EGU21-11540
https://doi.org/10.5194/egusphere-egu21-11540
EGU General Assembly 2021
© Author(s) 2021. This work is distributed under
the Creative Commons Attribution 4.0 License.

Abandoned mine after-use as a museum and research site

Vesta Kaljuste, Erik Väli, and Andrus Paat
Vesta Kaljuste et al.
  • Tallinn University of Technology, Department of Geology, Tallinn, Estonia (vesta.kaljuste@taltech.ee)

Abstract. Abandoned mines are unique underground facilities due to their unique conditions. Mined-out mine can be used as a museum or scientific and technical research site. Depending on specific mine conditions the after-use purposes can vary. The former Kohtla oil-shale mine, located in the eastern part of Estonia, was closed 10 years before the idea to re-open it as a mining museum. Now old Kohtla mine is used as an underground museum to present for local people and tourists how mining works were carried out in the past (Estonia has 100-year-old experience in oil shale mining) and which methods are still in use. Besides mining, it also shows ventilation and water barrier solutions in the mine. 

 

We present an overview of abandoned mine new challenges to be a safe environment for tourists and as a future research center. The project team had a challenge do design: 

  • Renovate underground railway, walker’s platform’s, design and establish new roof supports 
  • New railway platform, stations for tourists, water barriers (3)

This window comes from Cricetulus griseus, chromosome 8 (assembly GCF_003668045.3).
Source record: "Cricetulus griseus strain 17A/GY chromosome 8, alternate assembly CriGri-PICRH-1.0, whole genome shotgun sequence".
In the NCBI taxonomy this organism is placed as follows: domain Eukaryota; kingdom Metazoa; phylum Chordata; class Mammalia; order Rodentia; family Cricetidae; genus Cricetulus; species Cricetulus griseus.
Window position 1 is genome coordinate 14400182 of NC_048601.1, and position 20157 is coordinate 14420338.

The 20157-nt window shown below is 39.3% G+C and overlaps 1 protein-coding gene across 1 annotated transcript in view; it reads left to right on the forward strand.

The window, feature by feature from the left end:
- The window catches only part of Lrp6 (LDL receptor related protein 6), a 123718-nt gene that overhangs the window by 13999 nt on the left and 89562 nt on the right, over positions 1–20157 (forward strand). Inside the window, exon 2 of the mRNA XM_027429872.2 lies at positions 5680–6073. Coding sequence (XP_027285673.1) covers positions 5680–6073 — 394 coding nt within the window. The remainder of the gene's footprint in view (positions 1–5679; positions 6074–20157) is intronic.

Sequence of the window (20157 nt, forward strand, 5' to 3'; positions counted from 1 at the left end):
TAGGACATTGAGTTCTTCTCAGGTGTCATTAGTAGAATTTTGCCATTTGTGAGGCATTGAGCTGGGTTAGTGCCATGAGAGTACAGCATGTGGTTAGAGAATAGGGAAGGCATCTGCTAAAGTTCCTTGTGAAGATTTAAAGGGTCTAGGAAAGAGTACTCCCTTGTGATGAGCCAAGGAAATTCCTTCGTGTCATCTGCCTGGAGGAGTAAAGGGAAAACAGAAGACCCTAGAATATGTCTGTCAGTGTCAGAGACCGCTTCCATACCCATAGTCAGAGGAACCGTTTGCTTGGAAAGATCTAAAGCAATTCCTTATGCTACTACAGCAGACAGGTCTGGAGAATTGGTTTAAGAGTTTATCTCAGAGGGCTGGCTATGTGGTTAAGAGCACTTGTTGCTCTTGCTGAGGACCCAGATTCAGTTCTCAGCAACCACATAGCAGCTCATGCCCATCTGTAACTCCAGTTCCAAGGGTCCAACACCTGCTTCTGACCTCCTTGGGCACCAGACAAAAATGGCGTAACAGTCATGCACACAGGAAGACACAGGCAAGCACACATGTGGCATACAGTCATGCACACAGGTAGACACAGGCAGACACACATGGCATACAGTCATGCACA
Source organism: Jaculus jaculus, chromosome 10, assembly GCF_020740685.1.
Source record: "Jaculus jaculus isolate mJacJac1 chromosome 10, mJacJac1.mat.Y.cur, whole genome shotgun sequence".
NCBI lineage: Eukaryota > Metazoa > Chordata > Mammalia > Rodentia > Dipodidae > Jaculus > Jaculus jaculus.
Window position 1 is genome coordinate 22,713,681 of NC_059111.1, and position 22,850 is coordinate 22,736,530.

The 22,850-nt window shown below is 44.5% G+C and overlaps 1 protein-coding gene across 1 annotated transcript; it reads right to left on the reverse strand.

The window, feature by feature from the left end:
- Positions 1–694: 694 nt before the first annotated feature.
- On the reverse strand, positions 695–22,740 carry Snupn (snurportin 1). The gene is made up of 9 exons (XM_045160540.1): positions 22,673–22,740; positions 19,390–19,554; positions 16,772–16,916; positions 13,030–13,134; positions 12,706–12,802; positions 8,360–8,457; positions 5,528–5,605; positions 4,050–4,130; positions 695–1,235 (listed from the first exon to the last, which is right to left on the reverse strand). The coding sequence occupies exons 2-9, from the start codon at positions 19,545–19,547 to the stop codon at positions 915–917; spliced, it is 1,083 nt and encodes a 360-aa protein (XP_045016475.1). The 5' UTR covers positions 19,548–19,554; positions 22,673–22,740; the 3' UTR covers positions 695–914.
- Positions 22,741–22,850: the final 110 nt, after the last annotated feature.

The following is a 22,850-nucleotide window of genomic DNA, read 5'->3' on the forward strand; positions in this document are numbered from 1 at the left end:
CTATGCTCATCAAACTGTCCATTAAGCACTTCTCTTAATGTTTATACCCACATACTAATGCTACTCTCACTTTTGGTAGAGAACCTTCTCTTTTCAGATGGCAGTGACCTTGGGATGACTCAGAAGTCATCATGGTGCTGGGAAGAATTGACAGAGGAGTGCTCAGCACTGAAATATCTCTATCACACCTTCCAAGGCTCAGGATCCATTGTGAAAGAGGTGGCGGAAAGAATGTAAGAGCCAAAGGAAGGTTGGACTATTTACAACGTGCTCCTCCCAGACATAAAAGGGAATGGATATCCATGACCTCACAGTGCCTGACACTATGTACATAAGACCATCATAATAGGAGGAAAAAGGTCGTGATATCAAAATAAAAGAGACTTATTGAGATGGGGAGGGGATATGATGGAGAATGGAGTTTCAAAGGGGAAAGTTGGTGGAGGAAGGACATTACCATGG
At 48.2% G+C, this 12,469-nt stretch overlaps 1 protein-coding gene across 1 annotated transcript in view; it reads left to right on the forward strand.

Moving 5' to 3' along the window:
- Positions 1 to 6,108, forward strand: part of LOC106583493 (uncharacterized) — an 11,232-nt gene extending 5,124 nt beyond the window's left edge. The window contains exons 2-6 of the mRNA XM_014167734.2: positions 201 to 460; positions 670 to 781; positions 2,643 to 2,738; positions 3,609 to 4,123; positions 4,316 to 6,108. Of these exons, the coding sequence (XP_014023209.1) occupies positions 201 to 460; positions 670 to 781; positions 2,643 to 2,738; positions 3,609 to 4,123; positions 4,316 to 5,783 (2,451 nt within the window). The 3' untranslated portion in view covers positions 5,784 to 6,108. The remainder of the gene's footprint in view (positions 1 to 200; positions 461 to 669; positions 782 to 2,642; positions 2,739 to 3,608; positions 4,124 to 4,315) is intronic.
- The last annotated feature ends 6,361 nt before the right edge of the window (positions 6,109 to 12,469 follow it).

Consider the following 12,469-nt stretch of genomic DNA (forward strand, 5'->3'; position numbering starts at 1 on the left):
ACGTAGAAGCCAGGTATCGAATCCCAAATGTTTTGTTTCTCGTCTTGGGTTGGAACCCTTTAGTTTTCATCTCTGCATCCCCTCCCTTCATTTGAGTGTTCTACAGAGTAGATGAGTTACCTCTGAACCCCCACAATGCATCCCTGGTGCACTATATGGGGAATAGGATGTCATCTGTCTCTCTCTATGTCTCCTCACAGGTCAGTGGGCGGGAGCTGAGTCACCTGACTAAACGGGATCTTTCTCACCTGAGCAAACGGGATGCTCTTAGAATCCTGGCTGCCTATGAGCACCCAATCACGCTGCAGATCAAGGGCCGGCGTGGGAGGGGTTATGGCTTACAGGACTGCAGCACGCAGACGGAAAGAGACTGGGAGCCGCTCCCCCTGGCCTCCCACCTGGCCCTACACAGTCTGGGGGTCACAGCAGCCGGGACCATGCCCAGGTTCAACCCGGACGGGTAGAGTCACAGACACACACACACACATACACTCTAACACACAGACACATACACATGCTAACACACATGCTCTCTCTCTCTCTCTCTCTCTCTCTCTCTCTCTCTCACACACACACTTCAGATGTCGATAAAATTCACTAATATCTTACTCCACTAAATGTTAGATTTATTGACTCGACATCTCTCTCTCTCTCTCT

• Ventilation duct and walls (8), new ventilator;
  • Closing the workings which are not needed.

Designing was challenging but not the most difficult part of the project. More complicated was to find a competent builder for the underground museum. Renovated and re-ventilated mine was opened in 2012 and today museum is one of the most visited places by the tourists in the eastern part of Estonia, because of its uniqueness. 

 

Besides as a museum, it can be used as a testing site for researchers, because its former infrastructure and facilities have remained. For example, 4 years ago Tallinn University of Technology used the museum area for the backfilling testing because the temperature and other underground conditions were suitable for room-and-pillar mining method backfilling tests. By using backfilling technology, environmental problems such as ground collapses can be avoided and production residues can be reused. As a result of the research, it became clear which ashes of Estonian power plants and the oil industry are suitable for the backfilling technology in terms of physical-mechanical and chemical properties.

 

In addition, we will highlight the best design practices and experiences that have implemented in order to improve old mine everyday working conditions as a museum. These best practices are usually more than the national laws and regulations have requested and they are deeply connected with practical experiences. It meant a lot of collaboration in bringing the best know-how together by different stakeholders. 

How to cite: Kaljuste, V., Väli, E., and Paat, A.: Abandoned mine after-use as a museum and research site, EGU General Assembly 2021, online, 19–30 Apr 2021, EGU21-11540, https://doi.org/10.5194/egusphere-egu21-11540, 2021.

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